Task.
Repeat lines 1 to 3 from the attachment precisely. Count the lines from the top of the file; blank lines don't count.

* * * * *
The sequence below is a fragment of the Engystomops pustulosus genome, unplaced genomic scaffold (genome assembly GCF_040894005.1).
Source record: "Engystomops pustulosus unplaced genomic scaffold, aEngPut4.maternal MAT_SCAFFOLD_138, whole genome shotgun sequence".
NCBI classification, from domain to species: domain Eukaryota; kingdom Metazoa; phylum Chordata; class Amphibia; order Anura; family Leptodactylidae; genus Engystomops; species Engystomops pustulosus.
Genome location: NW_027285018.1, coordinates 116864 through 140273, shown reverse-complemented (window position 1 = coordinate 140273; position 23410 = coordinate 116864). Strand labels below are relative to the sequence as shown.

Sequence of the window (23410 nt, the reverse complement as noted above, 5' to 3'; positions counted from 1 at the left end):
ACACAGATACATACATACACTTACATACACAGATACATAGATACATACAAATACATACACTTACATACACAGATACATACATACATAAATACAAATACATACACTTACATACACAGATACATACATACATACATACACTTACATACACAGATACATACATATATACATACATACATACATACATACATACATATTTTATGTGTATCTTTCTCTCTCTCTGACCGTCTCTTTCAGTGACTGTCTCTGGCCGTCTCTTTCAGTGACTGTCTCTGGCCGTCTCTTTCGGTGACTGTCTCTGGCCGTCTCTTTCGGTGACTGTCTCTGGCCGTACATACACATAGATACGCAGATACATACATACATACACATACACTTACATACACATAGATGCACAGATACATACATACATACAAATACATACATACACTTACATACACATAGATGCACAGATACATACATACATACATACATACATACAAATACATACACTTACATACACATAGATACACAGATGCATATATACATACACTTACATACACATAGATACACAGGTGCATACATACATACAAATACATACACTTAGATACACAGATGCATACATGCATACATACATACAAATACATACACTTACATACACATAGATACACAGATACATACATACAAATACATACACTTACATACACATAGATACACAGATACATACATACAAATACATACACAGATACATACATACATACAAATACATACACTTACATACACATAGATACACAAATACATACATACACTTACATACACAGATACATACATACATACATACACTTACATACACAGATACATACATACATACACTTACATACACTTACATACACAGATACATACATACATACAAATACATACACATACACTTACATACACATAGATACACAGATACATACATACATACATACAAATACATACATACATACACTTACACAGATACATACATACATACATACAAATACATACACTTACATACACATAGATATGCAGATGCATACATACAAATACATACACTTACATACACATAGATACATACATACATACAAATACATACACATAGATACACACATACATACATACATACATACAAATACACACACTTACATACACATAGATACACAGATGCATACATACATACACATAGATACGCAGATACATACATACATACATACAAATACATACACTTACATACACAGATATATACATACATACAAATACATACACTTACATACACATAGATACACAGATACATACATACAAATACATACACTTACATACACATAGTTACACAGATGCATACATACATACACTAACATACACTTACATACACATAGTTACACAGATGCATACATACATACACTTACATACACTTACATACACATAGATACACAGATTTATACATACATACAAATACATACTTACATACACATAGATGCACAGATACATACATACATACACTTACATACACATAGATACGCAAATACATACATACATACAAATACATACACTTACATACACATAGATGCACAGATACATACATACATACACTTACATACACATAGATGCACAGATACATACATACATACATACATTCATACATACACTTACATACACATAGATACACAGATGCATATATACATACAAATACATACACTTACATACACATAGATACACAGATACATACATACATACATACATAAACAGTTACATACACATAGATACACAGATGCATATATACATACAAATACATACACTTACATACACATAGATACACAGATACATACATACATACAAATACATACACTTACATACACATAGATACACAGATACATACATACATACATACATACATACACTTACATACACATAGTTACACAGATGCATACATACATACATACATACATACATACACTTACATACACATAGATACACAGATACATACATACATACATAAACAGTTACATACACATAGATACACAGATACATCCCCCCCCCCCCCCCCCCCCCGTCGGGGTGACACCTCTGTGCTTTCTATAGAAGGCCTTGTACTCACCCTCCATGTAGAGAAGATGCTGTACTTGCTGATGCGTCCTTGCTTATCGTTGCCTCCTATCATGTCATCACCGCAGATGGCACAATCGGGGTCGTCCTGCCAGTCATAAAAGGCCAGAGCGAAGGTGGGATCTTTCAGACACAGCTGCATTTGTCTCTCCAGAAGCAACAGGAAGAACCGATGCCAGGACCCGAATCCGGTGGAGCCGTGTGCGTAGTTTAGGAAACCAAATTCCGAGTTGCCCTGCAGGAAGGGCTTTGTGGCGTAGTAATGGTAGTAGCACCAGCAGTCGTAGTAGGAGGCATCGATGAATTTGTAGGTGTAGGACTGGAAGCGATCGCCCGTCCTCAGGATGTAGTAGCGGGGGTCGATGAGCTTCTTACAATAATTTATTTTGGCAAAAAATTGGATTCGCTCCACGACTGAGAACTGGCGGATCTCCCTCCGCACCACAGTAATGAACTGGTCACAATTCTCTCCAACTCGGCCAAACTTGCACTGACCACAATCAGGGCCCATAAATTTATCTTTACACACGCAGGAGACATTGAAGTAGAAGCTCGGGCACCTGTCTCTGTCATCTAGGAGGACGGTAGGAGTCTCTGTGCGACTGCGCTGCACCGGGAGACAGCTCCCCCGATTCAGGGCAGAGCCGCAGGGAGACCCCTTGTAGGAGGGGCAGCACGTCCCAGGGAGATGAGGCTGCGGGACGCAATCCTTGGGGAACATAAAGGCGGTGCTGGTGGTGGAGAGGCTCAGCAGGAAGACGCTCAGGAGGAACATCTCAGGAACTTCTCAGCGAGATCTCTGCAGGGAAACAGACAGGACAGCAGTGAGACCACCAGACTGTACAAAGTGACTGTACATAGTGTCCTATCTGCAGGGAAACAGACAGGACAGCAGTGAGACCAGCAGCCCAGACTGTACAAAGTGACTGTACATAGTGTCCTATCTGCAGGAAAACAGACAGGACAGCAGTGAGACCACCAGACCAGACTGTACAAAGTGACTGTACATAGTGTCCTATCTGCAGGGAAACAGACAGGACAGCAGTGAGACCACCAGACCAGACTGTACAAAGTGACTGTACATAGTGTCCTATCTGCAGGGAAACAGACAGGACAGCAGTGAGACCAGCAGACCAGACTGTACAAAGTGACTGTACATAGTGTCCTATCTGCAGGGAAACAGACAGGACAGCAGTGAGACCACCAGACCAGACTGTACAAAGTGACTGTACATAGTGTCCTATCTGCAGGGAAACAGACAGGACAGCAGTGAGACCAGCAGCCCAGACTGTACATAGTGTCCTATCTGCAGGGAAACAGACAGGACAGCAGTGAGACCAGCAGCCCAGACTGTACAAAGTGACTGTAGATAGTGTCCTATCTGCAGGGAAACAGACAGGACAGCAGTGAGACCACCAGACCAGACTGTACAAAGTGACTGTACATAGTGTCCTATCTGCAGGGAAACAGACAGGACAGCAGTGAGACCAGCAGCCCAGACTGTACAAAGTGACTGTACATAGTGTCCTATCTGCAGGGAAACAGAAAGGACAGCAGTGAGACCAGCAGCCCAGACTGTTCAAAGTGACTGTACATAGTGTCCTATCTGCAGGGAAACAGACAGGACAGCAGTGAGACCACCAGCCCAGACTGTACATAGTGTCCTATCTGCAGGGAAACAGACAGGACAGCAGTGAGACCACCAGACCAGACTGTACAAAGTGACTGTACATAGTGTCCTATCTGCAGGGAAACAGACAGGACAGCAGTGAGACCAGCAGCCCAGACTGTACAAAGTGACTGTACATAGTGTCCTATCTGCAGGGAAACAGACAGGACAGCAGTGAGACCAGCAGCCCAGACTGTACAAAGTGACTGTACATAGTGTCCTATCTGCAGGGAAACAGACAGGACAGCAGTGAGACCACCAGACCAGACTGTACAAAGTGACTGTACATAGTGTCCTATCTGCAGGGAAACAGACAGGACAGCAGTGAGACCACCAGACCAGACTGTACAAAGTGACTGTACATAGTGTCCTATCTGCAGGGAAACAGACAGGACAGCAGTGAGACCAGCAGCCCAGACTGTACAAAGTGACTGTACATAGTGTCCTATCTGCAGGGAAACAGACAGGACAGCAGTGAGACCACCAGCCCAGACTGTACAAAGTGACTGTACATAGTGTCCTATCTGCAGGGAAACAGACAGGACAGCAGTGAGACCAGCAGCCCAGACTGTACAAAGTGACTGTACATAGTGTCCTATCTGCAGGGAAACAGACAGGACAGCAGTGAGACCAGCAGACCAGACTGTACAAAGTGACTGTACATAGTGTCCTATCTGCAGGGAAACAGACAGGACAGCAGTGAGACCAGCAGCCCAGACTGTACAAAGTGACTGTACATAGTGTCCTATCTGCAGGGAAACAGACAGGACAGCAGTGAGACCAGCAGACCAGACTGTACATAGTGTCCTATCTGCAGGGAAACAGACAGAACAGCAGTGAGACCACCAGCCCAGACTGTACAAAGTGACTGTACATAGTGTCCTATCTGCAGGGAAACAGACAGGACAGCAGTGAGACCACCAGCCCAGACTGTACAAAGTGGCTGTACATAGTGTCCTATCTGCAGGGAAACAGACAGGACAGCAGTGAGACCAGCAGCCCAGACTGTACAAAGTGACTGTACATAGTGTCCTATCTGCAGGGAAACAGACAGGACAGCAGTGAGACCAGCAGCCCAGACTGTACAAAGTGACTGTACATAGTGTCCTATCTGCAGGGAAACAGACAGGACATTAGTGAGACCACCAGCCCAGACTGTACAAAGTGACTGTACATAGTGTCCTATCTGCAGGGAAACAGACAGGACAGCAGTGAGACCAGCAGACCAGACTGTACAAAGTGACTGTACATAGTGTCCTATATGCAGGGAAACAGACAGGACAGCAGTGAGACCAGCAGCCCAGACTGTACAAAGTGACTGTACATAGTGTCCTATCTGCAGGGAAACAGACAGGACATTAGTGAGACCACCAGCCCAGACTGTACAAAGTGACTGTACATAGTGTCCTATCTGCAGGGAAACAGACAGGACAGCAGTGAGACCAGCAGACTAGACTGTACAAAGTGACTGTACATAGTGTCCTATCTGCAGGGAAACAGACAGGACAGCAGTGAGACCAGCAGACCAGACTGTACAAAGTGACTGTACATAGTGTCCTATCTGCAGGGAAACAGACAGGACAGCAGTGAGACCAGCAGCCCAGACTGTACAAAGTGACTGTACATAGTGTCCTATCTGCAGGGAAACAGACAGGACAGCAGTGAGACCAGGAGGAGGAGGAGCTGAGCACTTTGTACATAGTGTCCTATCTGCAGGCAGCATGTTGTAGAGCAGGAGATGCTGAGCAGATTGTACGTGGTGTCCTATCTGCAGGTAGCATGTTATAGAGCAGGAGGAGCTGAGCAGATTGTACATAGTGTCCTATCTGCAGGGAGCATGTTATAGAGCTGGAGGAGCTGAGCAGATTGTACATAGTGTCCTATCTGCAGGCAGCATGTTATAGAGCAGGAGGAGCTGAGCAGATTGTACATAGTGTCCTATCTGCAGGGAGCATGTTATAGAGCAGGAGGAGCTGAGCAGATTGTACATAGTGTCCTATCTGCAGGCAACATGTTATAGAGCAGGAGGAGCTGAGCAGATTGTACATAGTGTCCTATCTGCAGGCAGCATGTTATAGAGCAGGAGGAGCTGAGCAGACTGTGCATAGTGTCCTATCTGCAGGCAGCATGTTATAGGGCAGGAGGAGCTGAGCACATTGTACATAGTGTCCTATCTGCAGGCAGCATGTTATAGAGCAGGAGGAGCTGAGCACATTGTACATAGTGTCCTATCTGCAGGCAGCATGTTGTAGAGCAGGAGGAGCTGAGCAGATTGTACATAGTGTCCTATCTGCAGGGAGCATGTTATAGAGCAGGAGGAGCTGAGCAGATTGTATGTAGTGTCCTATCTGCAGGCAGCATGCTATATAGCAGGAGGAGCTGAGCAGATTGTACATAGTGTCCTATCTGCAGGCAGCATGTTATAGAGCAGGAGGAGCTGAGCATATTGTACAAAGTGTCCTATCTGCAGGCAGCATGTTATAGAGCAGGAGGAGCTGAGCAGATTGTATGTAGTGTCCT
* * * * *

The sequence below is a fragment of the Engystomops pustulosus genome, unplaced genomic scaffold (genome assembly GCF_040894005.1).
Source record: "Engystomops pustulosus unplaced genomic scaffold, aEngPut4.maternal MAT_SCAFFOLD_138, whole genome shotgun sequence".
NCBI classification, from domain to species: domain Eukaryota; kingdom Metazoa; phylum Chordata; class Amphibia; order Anura; family Leptodactylidae; genus Engystomops; species Engystomops pustulosus.